Treatment Delivery Model
We deliver our ABA treatment program through a team-based approach, in which both behavior supervisors and instructors work together with school personnel and parents to help students reach their goals.

Behavior Intervention Design (BID) Services:
Our master’s level behavior supervisors are capable to provide behavior intervention design services as specified in each student’s IEP. These services may include a combination of the following:

  • Assessment
    Our BID providers conduct functional assessments of problem behaviors through direct observation of students and through interviews with school staff and caregivers. Information regarding the antecedents and consequences of problem behaviors is collected in order to determine an appropriate ABA intervention.

  • Designing
    Using the information from the assessments, our BID providers design a behavioral intervention plan (BIP) describing the ABA interventions necessary to increase students appropriate behaviors and reduce their problem behaviors.

  • Training
    Behavior supervisors provide both school staff and our own behavior instructors with initial and on-going training regarding how to deliver each student’s BIP.

  • Monitoring
    Also, BID providers monitor the accurate and consistent delivery of each student’s BIP in order to ensure that the student is making optimal progress to reach his or her goals.

  • Updating
    Our BID providers use feedback, observations, and data regarding each student’s progress in order to update the student’s BIP as necessary.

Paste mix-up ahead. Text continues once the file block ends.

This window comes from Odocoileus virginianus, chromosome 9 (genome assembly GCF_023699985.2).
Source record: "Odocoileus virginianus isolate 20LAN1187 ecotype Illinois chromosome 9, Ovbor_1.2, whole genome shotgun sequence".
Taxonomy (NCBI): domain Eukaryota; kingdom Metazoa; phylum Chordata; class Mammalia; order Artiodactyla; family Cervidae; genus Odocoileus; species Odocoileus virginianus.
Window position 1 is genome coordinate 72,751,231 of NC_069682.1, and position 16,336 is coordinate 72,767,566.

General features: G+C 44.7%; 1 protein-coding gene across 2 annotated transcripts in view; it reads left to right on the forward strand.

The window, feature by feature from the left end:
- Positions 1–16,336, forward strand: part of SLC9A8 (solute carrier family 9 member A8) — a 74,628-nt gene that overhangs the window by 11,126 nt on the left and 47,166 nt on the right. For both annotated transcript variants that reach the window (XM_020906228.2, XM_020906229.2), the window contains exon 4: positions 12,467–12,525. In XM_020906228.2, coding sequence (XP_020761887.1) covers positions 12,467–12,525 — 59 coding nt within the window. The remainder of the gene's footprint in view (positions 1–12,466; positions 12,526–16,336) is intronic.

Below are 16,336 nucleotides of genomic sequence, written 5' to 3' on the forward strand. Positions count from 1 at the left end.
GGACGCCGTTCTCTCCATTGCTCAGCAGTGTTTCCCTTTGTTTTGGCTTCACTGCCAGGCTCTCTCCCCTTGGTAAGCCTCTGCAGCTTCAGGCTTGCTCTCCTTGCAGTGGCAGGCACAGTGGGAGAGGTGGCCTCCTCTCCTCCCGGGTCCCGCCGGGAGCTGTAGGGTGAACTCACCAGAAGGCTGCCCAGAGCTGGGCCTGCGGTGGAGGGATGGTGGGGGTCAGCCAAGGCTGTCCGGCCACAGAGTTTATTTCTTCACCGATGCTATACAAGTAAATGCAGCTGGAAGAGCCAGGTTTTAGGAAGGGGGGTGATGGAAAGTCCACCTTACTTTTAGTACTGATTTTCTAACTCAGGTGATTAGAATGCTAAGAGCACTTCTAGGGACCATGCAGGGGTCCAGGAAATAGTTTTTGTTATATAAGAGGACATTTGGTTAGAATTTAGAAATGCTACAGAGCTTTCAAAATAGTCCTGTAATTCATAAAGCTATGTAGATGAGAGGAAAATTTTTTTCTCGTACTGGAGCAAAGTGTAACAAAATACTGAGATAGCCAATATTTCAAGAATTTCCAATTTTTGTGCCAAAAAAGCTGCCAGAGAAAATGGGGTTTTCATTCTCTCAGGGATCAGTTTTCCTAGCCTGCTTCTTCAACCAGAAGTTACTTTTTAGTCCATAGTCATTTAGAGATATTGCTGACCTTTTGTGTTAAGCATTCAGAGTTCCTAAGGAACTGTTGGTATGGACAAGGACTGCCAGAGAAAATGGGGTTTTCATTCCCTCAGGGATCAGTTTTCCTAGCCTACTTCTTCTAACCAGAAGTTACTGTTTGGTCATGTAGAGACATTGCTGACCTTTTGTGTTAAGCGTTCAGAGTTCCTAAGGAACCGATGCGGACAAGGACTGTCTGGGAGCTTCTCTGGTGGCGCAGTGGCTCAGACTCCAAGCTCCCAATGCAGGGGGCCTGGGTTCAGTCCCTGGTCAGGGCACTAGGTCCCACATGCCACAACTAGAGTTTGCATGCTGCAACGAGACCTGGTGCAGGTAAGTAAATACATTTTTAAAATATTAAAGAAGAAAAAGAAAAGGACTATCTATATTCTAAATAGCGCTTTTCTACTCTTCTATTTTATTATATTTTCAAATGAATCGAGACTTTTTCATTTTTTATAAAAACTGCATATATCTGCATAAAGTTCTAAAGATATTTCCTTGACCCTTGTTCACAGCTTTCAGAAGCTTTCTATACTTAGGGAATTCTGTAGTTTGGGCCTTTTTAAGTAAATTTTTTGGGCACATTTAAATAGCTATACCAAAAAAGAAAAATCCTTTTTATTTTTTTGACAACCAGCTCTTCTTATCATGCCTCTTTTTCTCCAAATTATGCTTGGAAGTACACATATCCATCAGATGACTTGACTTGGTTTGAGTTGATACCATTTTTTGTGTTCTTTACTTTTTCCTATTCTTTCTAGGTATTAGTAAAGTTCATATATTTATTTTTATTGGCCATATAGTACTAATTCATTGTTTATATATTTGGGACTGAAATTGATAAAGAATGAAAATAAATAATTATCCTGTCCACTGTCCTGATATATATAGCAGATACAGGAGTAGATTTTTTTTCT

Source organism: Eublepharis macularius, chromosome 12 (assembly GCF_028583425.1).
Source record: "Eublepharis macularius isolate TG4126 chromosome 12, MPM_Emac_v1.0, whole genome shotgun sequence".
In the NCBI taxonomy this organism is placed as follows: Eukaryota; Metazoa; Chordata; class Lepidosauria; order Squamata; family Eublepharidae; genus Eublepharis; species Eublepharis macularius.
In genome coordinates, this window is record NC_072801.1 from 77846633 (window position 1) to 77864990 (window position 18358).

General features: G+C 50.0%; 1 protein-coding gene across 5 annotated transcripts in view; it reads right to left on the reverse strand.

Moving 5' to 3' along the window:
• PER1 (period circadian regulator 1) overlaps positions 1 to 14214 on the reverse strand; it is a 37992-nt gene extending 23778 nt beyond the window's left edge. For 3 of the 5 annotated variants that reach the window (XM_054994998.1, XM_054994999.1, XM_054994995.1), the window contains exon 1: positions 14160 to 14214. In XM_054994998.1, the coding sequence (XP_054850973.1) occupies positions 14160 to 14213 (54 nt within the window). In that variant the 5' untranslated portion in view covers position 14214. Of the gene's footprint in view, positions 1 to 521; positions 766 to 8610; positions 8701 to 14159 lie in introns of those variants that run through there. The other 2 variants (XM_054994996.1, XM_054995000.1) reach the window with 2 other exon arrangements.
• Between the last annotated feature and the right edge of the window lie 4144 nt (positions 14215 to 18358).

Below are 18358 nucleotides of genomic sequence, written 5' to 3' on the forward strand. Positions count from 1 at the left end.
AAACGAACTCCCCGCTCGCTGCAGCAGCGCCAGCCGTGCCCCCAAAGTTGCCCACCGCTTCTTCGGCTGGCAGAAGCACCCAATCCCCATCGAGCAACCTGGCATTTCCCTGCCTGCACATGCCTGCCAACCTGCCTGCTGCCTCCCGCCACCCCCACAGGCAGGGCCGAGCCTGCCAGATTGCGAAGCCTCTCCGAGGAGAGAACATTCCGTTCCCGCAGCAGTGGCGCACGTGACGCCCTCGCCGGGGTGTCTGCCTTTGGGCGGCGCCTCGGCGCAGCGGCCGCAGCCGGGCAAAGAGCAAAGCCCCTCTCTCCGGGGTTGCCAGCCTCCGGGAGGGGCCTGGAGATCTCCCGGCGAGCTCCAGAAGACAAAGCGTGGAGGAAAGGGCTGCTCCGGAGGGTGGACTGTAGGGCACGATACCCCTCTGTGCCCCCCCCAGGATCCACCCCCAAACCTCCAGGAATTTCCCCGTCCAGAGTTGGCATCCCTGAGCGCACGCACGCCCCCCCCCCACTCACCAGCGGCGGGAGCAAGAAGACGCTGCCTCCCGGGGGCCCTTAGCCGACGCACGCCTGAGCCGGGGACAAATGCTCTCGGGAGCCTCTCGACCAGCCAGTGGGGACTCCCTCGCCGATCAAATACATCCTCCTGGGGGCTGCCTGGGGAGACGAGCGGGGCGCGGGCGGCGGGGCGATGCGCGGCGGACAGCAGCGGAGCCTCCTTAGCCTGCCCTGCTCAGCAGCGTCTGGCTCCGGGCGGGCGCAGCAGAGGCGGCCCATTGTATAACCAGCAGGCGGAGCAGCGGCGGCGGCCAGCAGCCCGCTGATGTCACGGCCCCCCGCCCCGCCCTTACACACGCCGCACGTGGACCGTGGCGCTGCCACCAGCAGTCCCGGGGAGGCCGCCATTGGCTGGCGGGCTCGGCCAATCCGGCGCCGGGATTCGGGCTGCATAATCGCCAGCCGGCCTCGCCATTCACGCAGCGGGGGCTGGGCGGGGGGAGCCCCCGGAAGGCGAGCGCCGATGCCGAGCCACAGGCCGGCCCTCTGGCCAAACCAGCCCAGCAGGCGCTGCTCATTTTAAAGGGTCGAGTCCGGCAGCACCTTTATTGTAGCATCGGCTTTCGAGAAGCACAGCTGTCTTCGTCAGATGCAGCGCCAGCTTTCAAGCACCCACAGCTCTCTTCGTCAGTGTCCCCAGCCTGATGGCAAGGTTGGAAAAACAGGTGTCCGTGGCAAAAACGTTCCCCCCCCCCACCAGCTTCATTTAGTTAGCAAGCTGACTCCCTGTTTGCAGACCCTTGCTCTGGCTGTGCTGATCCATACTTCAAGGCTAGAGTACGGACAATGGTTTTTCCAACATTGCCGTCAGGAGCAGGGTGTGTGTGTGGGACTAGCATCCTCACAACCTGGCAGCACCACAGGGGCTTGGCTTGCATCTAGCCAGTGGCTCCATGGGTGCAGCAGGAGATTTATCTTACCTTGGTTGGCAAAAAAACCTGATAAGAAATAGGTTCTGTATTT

• Reporting
    Each student’s BID provider writes progress reports and annual IEP reports to document the student’s improvement on established goals and objectives.

Behavior Intervention Implementation (BII) Services:
Our bachelor’s level behavior instructors have extensive training in the research-based ABA methods necessary to provide BII services to students with autism and other special needs in order to effectively deliver each student’s behavioral intervention plan (BIP).

  • Implementation
    Behavior Frontiers’ BII providers implement each student’s BIP using a variety of ABA techniques, such as discrete trial teaching (DTT) and naturalistic teaching strategies (NATS) to increase each student’s appropriate behaviors and decrease his or her problem behaviors.

  • Data Collection
    Also, our BII providers collect comprehensive and detailed data regarding each student’s progress and use this information on a day-to-day basis to advance each student’s ABA treatment program.